Silly Patent Of The Day: Adobe Hit With Lawsuit Over Hyperlink Patent
from the oh,-come-on dept
I think it’s about time we came up with a new topic/icon for stupid patents. There are just so many of them these days. The latest is that Adobe, who is no stranger to abusing intellectual property rules, is now being hit with a patent over their PDF technology. The patent is for a method of extracting network information via hyperlinks. Reading through the patent, they’re basically describing a system for clicking on a hyperlinking and having the system not only download the page in question, but all locally related pages linked from that page as well. Perhaps a useful system, but it seems like this sort of technology was around well before the patent was granted, and it’s unclear what it has to do with PDF files.
Comments on “Silly Patent Of The Day: Adobe Hit With Lawsuit Over Hyperlink Patent”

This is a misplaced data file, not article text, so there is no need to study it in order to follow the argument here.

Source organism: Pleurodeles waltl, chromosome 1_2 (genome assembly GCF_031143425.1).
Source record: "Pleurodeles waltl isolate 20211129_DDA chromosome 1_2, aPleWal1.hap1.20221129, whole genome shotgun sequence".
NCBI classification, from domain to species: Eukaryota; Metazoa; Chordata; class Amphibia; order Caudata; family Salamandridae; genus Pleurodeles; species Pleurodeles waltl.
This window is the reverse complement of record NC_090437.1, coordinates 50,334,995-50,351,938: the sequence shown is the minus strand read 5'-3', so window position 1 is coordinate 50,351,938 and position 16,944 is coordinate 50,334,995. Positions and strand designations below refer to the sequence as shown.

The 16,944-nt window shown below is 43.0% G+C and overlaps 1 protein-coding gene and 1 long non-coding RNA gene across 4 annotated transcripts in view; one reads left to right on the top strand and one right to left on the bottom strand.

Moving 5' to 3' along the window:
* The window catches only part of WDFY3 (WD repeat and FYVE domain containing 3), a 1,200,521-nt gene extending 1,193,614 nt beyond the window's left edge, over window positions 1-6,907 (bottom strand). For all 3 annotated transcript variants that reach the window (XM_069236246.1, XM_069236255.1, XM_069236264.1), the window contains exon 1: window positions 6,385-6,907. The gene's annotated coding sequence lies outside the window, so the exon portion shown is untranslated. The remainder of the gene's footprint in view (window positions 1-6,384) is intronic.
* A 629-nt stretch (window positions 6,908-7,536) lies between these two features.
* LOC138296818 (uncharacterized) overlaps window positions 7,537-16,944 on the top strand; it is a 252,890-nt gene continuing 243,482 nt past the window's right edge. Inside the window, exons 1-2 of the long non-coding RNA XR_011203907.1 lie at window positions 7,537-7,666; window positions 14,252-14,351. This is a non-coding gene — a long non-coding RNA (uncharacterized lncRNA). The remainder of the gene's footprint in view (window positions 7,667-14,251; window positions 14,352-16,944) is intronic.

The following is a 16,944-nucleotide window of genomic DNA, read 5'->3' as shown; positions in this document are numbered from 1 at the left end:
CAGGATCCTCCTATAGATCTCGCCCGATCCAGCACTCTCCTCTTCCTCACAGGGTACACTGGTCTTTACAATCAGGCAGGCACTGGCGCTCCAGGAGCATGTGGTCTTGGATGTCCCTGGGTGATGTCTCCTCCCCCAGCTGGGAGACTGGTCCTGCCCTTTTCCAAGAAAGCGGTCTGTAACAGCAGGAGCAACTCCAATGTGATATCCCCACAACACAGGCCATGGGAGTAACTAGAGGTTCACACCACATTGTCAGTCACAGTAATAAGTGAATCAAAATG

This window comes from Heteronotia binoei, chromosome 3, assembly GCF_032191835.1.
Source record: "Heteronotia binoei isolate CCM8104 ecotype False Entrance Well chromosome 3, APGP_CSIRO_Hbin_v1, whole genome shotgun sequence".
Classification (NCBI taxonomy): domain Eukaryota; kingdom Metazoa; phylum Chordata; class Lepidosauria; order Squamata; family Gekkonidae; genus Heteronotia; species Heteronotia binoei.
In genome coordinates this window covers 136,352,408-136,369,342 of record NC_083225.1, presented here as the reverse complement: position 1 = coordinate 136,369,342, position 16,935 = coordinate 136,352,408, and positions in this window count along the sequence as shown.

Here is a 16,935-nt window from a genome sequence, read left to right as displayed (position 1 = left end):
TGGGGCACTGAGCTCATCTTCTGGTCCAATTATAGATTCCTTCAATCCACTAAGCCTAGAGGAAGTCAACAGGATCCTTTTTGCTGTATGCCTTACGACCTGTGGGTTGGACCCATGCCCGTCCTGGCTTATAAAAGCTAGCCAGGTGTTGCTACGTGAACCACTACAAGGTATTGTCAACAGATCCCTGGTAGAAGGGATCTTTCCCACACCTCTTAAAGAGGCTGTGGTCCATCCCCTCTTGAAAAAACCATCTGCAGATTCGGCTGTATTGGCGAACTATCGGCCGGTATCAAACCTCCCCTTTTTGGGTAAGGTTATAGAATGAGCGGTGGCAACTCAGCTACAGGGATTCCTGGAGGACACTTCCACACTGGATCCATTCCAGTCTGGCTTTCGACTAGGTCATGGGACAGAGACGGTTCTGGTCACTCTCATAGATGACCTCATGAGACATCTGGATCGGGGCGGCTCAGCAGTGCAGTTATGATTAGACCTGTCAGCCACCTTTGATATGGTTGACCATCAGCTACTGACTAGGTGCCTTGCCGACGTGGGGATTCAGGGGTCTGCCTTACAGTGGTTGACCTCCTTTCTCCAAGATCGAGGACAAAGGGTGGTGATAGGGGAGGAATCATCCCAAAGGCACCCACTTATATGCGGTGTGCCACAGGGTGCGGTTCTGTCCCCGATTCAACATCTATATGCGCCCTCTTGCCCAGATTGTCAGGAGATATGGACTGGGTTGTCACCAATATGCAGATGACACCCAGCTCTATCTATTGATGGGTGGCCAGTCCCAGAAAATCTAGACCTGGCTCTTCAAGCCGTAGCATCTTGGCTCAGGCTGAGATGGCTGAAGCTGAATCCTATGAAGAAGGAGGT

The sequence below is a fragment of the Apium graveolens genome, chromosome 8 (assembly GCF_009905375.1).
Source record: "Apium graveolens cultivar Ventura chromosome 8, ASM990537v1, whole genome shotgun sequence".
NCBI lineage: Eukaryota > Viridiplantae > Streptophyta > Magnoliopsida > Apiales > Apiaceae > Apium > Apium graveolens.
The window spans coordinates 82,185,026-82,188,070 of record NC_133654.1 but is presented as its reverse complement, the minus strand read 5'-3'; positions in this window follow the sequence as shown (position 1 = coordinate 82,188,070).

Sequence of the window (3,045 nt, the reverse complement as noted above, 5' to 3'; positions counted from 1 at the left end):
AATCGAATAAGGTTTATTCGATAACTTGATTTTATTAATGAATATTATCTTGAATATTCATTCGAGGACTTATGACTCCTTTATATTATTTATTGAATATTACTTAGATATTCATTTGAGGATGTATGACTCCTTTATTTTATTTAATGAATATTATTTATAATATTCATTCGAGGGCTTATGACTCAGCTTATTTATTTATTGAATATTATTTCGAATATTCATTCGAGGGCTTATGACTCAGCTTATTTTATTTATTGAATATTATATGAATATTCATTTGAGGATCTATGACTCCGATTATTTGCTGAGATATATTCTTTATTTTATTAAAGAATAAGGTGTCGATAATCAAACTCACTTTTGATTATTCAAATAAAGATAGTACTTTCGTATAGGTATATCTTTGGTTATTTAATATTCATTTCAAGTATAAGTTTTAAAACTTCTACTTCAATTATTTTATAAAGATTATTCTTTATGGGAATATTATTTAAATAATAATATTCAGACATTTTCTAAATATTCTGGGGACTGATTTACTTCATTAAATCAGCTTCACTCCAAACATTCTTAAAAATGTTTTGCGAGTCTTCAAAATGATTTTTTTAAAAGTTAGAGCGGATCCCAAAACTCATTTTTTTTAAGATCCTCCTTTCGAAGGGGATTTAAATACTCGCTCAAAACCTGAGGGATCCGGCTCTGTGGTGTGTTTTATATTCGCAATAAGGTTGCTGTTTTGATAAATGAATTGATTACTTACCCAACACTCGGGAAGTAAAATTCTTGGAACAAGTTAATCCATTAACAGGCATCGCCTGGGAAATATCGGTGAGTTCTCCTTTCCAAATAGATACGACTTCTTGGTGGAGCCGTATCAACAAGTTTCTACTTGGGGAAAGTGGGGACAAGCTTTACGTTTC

Well, looking at the actual patent, it seems to be primarily designed to let you say “I need this document, and all the documents that it links to, that are on our corporate server” so that their software can pull them all down and wrap them onto a CD for offline use.
Now, part of their patent seems to make a point of being able to do things “locally” and part of it mentions “without network connectivity”. If it’s a “locally thing”, this may devolve to just the way that web browsers work, and there’s prior art. If they’re talking explicitly about the case of bundling for offline use, this may not be so silly. Not to say that someone probably didn’t think about it at one time or another, if only as a simple way of doing development on a common server and then building out to a CD-ROM.
Re: Maybe crazy...
hell, wget can do what you describe and that’s been around forever.
But then I’m sure no one reading this article would actually come out in defense of this silly patent.
No Subject Given
So why was a patent granted in the first place?
I found a similar case recently, where a trademark was granted for the term “Webzine”. This is clearly a concept, not a product, as the trademark description itself indicates. It is also well-established in the public domain. So why on earth was the mark granted by the relevant authority?
IMO it is not the companies that make these silly claims that are really the guilty parties, it’s the legal system that allows such abuses to be given official approval.